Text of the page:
EU citizens who work in health and social care have been offered the option of applying for settled status before March 29th 2019, the date the UK is set to leave the EU. The offer will also be made to those who work in Universities.
This option is denied to their family members by the UK Government.
The settled status scheme will not open until March 2019 and is only open until 30th of June 2021. This pre – offer opens on 29th of November 2018.
All the EU citizens who have lived and worked here – married, had children – contributed to our communities – have to apply to stay. And they have to pay for this too: £65 for all those over 16 and £32.50 for children.
One of the sectors where there will be a staffing crisis should we lose our EU citizens if they decide not to stay in the UK is in health and social care. That is why the UK Government is so keen to offer those working in that sector a way of applying earlier – but not for their partners or children. Just the person working in that sector.
Jeane Freeman, the Health Secretary in the Scottish Government, and her counterpart in the Welsh Assembly have written to the UK Government Minister of State for Immigration Caroline Nokes with their concerns about this policy.
The UK Government has power over immigration so all the Welsh and Scottish administrations can do about this is to register their serious concerns.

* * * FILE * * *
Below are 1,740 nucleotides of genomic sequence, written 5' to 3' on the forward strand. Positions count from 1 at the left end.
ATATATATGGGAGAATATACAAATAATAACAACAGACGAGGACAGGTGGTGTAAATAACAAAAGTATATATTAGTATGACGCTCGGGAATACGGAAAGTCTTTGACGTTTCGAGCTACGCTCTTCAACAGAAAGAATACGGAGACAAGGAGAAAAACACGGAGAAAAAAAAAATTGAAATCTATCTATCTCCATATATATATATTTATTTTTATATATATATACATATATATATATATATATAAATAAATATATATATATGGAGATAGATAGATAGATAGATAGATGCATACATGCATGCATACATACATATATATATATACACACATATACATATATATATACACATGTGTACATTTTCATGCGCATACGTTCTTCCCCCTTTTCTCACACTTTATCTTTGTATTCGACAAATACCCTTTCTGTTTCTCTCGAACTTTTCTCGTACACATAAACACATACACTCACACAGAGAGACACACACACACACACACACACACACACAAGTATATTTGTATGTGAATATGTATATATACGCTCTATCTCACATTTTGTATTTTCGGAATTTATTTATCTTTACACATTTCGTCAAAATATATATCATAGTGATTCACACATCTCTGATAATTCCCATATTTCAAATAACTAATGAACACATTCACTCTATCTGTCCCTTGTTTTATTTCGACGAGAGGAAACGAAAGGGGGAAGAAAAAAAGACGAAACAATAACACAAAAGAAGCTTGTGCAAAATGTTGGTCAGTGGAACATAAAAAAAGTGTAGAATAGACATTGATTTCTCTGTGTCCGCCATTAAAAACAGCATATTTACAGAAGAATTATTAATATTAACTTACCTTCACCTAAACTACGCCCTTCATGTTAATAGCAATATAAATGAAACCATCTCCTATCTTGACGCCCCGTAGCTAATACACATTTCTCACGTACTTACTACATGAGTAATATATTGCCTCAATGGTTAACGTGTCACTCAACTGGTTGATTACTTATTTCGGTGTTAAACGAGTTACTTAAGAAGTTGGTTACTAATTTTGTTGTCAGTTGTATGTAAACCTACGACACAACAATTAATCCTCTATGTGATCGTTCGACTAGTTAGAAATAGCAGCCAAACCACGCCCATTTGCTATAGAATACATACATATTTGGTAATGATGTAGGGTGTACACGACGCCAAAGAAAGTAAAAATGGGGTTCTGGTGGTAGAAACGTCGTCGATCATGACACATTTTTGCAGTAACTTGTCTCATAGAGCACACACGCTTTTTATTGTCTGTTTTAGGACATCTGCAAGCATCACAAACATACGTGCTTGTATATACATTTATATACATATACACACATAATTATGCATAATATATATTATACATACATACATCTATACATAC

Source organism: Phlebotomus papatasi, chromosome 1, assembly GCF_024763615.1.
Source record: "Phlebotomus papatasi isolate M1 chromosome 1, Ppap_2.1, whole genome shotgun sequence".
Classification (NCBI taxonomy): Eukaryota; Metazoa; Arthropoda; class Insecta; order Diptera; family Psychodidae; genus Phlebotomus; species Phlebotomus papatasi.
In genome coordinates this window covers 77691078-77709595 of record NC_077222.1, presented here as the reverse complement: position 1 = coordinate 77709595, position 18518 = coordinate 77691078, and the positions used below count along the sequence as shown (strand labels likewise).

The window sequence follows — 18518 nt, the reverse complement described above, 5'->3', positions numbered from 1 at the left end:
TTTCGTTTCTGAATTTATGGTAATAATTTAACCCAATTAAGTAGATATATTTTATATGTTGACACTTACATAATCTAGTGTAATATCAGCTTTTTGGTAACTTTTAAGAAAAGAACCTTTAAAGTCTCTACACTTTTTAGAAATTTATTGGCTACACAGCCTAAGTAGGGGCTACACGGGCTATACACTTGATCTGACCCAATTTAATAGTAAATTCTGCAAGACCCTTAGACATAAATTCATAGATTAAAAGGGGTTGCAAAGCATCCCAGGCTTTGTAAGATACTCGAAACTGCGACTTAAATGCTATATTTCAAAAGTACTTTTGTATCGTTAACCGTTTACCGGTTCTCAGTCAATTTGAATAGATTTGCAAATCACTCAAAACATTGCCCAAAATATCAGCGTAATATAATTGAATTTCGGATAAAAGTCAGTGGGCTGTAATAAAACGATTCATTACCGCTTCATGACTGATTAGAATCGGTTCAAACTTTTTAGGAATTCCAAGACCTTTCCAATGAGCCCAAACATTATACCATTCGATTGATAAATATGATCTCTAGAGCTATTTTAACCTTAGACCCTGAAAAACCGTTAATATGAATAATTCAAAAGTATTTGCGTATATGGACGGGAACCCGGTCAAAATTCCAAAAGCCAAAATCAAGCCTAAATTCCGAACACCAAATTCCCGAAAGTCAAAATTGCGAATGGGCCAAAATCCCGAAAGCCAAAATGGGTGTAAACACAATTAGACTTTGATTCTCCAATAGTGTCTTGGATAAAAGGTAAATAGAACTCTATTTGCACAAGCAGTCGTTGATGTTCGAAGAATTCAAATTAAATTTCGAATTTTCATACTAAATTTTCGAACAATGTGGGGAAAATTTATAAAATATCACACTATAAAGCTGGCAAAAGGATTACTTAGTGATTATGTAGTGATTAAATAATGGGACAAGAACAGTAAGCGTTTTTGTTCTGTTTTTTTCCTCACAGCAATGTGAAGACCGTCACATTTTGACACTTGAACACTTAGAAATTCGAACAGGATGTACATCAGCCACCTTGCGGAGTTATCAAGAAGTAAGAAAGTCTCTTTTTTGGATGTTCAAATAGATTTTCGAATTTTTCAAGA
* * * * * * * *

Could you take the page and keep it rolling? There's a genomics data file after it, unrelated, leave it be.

In their joint letter, Jeane Freeman and Vaughan Gething offer to take over the management of the pilot scheme. They state:
“We firmly believe that the potential benefits of including family members far outweighs the administrative difficulties you cite in your letter of 2 October for not including them. If you are amenable, and if your concerns are mainly about making the pilot cohort too large to manage, then we would be content to pilot the inclusion of family members in Scotland and Wales.”
“Earlier ministerial engagement would have provided a more timely opportunity to discuss and agree matters such as including family members in the settlement scheme while still in its planning stages.”
According to the Office of National Statistics 784,900 British citizens live in the EU. This figure excludes Ireland and was ‘accurate’ as at 1 January 2017.
Some of the UK citizens work in those countries ( mainly Finland and the Czech Republic) but 26% have retired to warmer climes where there are cheaper costs of living. More than 2/3 of UK citizens living in the EU live in Spain. It is not known yet what will happen to those people many of whom will require health and social care if they have to return to the UK.
The figures quoted do not include those who live part of the year in EU countries. Estimates put that figure at 729,000.
EU citizens living in the UK can find out information here: Settled and Pre-Settled Status for EU Citizens and Their Families.
Reporter: Fiona Grahame